LONDON (Reuters) - Sterling got off to a sorry start to the year on Friday, sliding under $1.54 to a 17-month trough as weak manufacturing data bolstered bets that the Bank of England will not raise interest rates until 2016.
The pound fell as low as $1.5369 GBP=D4, its weakest since early August 2013, leaving it down 1.4 percent on the day, its steepest fall in four months.
The monthly survey of UK purchasing managers (PMI) showed the manufacturing sector expanded at a much slower pace than expected in December. Other data showed lending to British consumers surged at the fastest rate in almost a decade in the three months to November.
Taken together, the figures suggested Britain’s upturn, one of the strongest among advanced economies in 2014, will remain biased towards consumption rather than other sources of growth such as investment and exports.
The data highlighted “a very lopsided recovery, the result of which is a widening external imbalance, and that hurts the currency,” said Alvin Tan, a currency strategist at Societe Generale.
Sterling has shed over 10 percent since hitting a six-year peak just below $1.72 in July, as investors have pushed back bets on when the BoE will start raising interest rates.
Friday’s data only served to push those expectations further into the future, with many in the market betting the bank rate, which has stood at 0.5 percent since March 2009, will not be raised this year GBPOIS=ICAP.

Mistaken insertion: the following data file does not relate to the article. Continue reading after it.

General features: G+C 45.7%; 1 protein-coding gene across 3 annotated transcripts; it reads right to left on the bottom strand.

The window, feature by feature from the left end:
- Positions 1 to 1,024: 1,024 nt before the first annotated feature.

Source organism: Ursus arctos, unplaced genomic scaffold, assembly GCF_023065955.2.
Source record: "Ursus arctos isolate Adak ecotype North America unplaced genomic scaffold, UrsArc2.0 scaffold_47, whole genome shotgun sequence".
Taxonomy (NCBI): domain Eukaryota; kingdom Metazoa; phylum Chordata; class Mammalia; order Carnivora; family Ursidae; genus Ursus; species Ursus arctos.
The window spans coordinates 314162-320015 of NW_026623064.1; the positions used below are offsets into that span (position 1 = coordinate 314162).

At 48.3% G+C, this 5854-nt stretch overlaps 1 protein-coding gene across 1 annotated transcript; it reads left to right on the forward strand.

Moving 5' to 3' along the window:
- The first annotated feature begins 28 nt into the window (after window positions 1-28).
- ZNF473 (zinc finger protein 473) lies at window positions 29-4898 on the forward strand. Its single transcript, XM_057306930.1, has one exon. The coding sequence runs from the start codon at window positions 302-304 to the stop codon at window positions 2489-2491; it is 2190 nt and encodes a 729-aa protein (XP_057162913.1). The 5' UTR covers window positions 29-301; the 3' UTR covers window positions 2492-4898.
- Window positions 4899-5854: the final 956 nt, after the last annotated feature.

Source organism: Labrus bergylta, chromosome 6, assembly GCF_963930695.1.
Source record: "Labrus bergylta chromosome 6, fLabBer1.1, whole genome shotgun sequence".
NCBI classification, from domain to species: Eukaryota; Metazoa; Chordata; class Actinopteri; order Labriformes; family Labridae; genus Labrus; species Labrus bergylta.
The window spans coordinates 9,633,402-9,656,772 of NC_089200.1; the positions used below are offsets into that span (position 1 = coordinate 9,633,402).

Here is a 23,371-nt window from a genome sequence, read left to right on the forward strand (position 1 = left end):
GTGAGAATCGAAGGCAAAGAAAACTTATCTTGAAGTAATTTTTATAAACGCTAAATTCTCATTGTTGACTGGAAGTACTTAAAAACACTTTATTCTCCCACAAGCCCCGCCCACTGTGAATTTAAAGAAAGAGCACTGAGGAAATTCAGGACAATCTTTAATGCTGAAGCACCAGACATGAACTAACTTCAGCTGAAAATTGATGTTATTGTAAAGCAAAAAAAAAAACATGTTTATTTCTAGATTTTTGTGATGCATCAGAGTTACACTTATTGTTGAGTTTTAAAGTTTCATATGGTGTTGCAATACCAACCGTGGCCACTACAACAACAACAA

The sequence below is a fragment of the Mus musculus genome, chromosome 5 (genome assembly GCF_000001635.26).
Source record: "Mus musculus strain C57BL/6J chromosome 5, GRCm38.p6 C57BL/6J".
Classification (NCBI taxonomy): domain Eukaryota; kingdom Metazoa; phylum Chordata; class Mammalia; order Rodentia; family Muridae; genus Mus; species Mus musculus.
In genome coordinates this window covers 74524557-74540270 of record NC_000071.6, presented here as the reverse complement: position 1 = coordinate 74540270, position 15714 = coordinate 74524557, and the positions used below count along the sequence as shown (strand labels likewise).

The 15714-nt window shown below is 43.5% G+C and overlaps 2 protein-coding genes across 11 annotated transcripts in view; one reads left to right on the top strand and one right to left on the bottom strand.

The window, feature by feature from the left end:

“What we have in the Bank of England is a central bank that will not look to even think about raising interest rates until it has very good reasons to do so,” said Neil Mellor, a currency strategist at Bank of New York Mellon. “I think sterling’s going lower for 2015.”
Mellor also highlighted the risk to the currency from a general election in May, which could open the door to an eventual British exit from the European Union. That would be a “huge negative” for sterling, he said.
Conservative Prime Minister David Cameron has promised, if re-elected, to hold a referendum on Britain’s membership in 2017.
Against the euro, sterling fell 0.7 percent to trade at 78.21 pence EURGBP=D4.
The single currency plumbed a 4-1/2-year low against the dollar, having been hit by an interview with a German newspaper in which European Central Bank chief Mario Draghi underlined the ECB’s readiness to take bolder action to loosen monetary policy early this year, should it be necessary.
Editing by Mark Trevelyan